At this special live event to mark the launch of the new issue of Australian Foreign Affairs, an expert panel puts Australia’s relationship with China under the microscope – from the economy to national security, and beyond.

In this special mid-week fry-up of Democracy Sausage, we bring you a live recording of the launch of the new issue of Australian Foreign AffairsChina Dependence. The event features an outstanding panel of Honorary Professor Allan Gyngell, Associate Professor Margaret Simons, David Uren, and Associate Professor Jane Golley, and is moderated by Mark Kenny. The panel look at how to overcome the current ‘deep freeze’ in relations, how universities are responding to ever-growing numbers of Chinese students, and whether Australia could ever afford to decouple from China.

This event was recorded live at Crawford School of Public Policy on 12 November.

Allan Gyngell is National President of the Australian Institute of International Affairs, is an Honorary Professor at The Australian National University, and was recently Director of the ANU Crawford Leadership Forum.

Jane Golley is an economist, Associate Professor, and Director of the Australian Centre on China in the World at The Australian National University.

David Uren is a writer on economics and former Associate Editor of The Australian. He has more than 30 years’ reporting experience and is a former editor of Business Review Weekly.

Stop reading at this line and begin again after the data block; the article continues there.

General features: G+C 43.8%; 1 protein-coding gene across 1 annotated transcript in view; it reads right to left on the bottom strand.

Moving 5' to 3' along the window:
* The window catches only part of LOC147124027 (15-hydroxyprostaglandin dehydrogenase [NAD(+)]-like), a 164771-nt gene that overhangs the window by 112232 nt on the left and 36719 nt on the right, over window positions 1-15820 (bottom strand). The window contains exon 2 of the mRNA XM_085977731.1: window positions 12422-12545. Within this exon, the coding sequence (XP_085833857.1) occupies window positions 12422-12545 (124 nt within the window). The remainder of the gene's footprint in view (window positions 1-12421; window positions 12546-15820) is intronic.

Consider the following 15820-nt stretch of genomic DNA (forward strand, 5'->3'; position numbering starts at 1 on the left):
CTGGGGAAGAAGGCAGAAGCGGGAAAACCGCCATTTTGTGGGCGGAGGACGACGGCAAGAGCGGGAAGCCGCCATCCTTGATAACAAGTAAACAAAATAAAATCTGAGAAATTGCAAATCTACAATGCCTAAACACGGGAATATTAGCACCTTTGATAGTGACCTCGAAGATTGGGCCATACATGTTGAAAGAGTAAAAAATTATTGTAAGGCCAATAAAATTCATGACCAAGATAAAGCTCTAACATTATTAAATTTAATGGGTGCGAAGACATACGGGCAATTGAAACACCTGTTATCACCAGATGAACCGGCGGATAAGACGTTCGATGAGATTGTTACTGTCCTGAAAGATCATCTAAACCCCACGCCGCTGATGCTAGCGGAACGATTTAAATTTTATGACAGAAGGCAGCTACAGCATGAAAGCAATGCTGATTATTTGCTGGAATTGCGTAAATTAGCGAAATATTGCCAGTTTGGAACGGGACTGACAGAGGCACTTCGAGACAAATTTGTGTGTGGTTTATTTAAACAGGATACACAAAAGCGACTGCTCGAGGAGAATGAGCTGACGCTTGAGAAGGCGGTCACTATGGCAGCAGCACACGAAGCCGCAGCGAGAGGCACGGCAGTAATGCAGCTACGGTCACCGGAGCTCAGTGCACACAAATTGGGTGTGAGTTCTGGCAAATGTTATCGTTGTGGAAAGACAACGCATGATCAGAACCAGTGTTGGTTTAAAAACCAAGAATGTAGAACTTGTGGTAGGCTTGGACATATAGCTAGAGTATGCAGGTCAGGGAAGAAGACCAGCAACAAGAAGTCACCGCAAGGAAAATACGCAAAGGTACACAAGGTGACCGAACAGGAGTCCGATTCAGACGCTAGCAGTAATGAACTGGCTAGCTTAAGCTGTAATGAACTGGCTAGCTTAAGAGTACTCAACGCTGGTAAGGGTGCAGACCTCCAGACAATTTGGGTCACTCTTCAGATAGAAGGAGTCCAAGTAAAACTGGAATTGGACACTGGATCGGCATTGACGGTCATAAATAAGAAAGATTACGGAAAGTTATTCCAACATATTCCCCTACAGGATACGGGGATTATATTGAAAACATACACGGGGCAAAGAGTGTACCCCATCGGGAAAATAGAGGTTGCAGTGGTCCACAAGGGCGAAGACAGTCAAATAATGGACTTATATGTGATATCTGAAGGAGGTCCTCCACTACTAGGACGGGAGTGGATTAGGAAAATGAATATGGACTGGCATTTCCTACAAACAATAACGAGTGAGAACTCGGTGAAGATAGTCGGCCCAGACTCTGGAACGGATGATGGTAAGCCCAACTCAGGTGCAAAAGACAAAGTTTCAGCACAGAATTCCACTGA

Margaret Simons is an award-winning freelance journalist and author and Associate Professor of Journalism at Monash University.

Mark Kenny is a Senior Fellow in the ANU Australian Studies Institute. He came to the university after a high-profile journalistic career including six years as chief political correspondent and national affairs editor for The Sydney Morning HeraldThe Age, and The Canberra Times.

Democracy Sausage with Mark Kenny is available on Apple PodcastsSpotifyGoogle Podcasts, or wherever you get your podcasts. We’d love to hear your feedback for this podcast series! Send in your questions, comments, or suggestions for future episodes to You can also Tweet us @APPSPolicyForum or join us on the Facebook group.

This podcast is produced in partnership with The Australian National University.

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